The European Centre Disease Prevention and Control (ECDC) said in a new report that countries in the EU and European Economic Area “should expect increased numbers of Covid-19 cases due to the gradual spread and possible dominance of the variants with increased transmissibility.”

“The key message is to prepare for a rapid escalation of the stringency of response measures in the coming weeks to safeguard healthcare capacity and to accelerate vaccination campaigns,” the agency said.

According to the agency the “rate and scale” of the spread would depend on the level of prevention measures and adherence to those measures.

The ECDC said that some 16,800 cases of a new more infectious variant of the novel coronavirus had been identified in the UK, where it was first discovered, and some 2,000 cases in 60 countries around the world as of Tuesday, of which 1,300 cases were in 23 countries in the EU and EEA area.

Around 570 cases of another variant, also more infectious, first discovered in South Africa have been detected in 23 countries, with 27 cases in 10 EU/EEA countries, in addition to the 349 cases confirmed in South Africa as of January 13th.

The ECDC also urged members to monitor changes in transmission rates or infection severity to identify and assess the circulation and impact of variants, and also to prepare laboratories for increased testing.
  

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SAS

Struggling Scandinavian carrier SAS gets $700m loan

Ailing Scandinavian airline SAS, which filed for bankruptcy protection in the United States in early July, said Sunday it had secured a 700-million-dollar loan.

Struggling Scandinavian carrier SAS gets $700m loan

The move follows a crippling 15-day pilot strike, also in July, that cost the carrier between $9 and $12 million a day.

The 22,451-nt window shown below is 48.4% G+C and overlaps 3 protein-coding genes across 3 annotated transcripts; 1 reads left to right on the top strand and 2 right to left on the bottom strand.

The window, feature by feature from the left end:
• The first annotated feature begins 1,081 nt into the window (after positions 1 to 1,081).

The pilots were protesting against salary cuts demanded by management as part of a restructuring plan aimed at ensuring the survival of the company.

READ ALSO: SAS strike affected 380,000 passengers in July

SAS said it has entered “into a debtor-in-possession (DIP) financing credit agreement for $700 million with funds managed by Apollo Global Management”.

SAS had filed for Chapter 11 bankruptcy protection in the United States and said the “DIP financing, along with cash generated from the company’s ongoing operations, enables SAS to continue meeting its obligations throughout the chapter 11 process”.

“With this financing, we will have a strong financial position to continue supporting our ongoing operations throughout our voluntary restructuring process in the US,” SAS board chairman Carsten Dilling said.

SAS management announced in February the savings plan to cut costs by 7.5 billion Swedish kronor ($700 million), dubbed “SAS Forward”, which was supplemented in June by a plan to increase capital by nearly one billion euros ($1.04 billion).

Denmark and Sweden are the biggest shareholders with 21.8 percent each.

“We can now focus entirely on accelerating the implementation our SAS FORWARD plan, and to continue our more than 75-year legacy of being the leading airline in Scandinavia.”

SAS employs around 7,000 people, mainly in Denmark, Norway and Sweden. It has suffered a string of losses since the start of the coronavirus pandemic in early 2020.